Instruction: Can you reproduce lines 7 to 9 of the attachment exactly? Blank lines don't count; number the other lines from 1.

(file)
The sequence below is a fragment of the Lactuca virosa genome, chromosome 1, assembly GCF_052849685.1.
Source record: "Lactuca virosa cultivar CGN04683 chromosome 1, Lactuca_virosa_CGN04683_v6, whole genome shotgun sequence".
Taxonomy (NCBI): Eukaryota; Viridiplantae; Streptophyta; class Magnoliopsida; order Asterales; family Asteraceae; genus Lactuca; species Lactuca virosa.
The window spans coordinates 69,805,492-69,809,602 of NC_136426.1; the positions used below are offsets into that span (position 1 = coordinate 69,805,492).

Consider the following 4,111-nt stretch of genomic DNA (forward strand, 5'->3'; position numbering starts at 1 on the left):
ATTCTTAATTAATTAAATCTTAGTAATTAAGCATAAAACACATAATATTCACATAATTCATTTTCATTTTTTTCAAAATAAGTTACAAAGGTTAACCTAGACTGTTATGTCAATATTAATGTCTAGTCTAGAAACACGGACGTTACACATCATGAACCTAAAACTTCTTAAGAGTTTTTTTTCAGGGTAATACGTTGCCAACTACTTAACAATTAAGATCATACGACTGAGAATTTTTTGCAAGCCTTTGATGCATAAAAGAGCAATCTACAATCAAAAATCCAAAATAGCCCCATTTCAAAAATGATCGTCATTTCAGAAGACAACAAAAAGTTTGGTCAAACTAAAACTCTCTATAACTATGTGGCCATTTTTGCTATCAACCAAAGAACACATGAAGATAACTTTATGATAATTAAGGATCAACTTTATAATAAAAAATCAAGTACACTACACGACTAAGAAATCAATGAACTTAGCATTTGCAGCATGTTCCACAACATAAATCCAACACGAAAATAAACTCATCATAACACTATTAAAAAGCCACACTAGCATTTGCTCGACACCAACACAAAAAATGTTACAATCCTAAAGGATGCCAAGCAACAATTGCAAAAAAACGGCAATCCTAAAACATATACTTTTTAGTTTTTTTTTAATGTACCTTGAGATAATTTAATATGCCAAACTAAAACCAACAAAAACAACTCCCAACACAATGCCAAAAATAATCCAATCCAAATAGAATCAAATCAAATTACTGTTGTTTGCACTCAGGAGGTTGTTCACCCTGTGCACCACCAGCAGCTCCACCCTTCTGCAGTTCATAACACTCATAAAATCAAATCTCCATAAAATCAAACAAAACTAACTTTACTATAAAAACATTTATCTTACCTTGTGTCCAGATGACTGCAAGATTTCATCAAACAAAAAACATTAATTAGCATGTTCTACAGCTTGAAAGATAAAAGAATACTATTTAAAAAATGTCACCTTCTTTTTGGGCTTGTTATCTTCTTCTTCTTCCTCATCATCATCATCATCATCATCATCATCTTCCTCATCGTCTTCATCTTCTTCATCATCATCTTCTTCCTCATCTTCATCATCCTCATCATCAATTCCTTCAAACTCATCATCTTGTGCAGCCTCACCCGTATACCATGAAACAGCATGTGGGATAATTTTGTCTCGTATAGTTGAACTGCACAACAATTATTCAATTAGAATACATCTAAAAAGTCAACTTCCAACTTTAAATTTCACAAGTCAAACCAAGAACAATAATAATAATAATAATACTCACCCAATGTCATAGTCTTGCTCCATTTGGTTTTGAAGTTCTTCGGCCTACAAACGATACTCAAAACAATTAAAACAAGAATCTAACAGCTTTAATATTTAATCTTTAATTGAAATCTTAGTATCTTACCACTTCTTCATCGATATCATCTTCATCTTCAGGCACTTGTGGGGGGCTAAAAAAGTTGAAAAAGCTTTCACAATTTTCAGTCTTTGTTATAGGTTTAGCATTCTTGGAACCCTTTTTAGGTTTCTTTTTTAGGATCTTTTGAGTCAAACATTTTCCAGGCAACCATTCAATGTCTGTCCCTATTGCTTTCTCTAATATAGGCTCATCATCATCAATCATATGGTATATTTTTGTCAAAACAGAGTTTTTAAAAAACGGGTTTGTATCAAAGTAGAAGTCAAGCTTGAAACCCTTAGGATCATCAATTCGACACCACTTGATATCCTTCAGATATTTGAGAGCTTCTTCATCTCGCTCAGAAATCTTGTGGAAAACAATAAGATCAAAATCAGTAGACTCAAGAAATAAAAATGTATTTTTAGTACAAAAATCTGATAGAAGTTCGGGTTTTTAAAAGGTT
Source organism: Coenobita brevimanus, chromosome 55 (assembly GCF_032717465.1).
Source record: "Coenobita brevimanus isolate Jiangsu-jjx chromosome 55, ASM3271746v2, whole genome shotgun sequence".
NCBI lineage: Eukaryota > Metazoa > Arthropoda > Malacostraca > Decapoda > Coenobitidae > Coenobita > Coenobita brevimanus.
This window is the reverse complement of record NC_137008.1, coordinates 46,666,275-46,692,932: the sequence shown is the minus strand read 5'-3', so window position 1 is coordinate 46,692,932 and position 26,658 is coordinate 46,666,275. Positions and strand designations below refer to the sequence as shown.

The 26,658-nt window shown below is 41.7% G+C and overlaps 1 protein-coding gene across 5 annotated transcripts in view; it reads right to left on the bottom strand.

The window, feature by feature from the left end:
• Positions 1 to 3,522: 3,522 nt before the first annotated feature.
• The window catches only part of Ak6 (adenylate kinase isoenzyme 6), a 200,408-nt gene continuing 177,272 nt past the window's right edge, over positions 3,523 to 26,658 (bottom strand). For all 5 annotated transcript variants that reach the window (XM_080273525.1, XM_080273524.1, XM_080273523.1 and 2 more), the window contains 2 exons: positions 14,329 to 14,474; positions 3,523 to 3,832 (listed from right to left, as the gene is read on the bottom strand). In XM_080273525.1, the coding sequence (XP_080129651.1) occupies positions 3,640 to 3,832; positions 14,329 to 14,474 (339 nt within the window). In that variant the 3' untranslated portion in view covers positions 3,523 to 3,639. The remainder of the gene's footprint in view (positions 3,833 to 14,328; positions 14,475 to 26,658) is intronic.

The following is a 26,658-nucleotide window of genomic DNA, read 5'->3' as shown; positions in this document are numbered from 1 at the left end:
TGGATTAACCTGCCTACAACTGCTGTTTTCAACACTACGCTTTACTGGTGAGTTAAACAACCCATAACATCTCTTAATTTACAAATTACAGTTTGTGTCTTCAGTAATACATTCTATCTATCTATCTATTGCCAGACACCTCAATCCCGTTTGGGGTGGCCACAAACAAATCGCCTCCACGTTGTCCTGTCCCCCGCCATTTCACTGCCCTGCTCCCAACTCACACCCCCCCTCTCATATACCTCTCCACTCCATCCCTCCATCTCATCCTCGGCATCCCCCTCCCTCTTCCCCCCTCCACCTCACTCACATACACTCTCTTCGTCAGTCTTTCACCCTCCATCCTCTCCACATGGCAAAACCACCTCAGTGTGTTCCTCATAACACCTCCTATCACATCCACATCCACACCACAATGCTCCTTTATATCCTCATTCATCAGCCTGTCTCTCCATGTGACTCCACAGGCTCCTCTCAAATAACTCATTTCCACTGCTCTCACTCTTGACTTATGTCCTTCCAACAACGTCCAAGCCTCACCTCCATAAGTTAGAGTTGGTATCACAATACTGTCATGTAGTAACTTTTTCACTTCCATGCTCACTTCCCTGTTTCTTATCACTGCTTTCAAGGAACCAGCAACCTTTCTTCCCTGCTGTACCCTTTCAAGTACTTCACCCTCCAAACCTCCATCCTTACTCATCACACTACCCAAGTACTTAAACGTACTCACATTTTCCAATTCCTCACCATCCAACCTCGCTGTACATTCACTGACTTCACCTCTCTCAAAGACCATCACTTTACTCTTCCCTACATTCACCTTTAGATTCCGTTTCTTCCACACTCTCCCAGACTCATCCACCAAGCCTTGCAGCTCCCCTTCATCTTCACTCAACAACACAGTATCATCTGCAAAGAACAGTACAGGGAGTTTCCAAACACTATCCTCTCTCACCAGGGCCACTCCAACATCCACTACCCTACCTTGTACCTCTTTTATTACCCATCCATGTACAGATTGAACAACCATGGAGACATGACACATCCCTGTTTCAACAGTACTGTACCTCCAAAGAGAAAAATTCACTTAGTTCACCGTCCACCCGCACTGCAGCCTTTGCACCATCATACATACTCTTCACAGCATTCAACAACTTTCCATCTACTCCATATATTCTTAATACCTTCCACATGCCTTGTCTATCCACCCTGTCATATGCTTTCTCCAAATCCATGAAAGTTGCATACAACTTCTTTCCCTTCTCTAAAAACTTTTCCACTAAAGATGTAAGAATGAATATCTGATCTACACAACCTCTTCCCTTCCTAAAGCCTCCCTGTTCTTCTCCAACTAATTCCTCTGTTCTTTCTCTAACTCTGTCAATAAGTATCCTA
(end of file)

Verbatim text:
Source organism: Coenobita brevimanus, chromosome 55 (assembly GCF_032717465.1).
Source record: "Coenobita brevimanus isolate Jiangsu-jjx chromosome 55, ASM3271746v2, whole genome shotgun sequence".
NCBI lineage: Eukaryota > Metazoa > Arthropoda > Malacostraca > Decapoda > Coenobitidae > Coenobita > Coenobita brevimanus.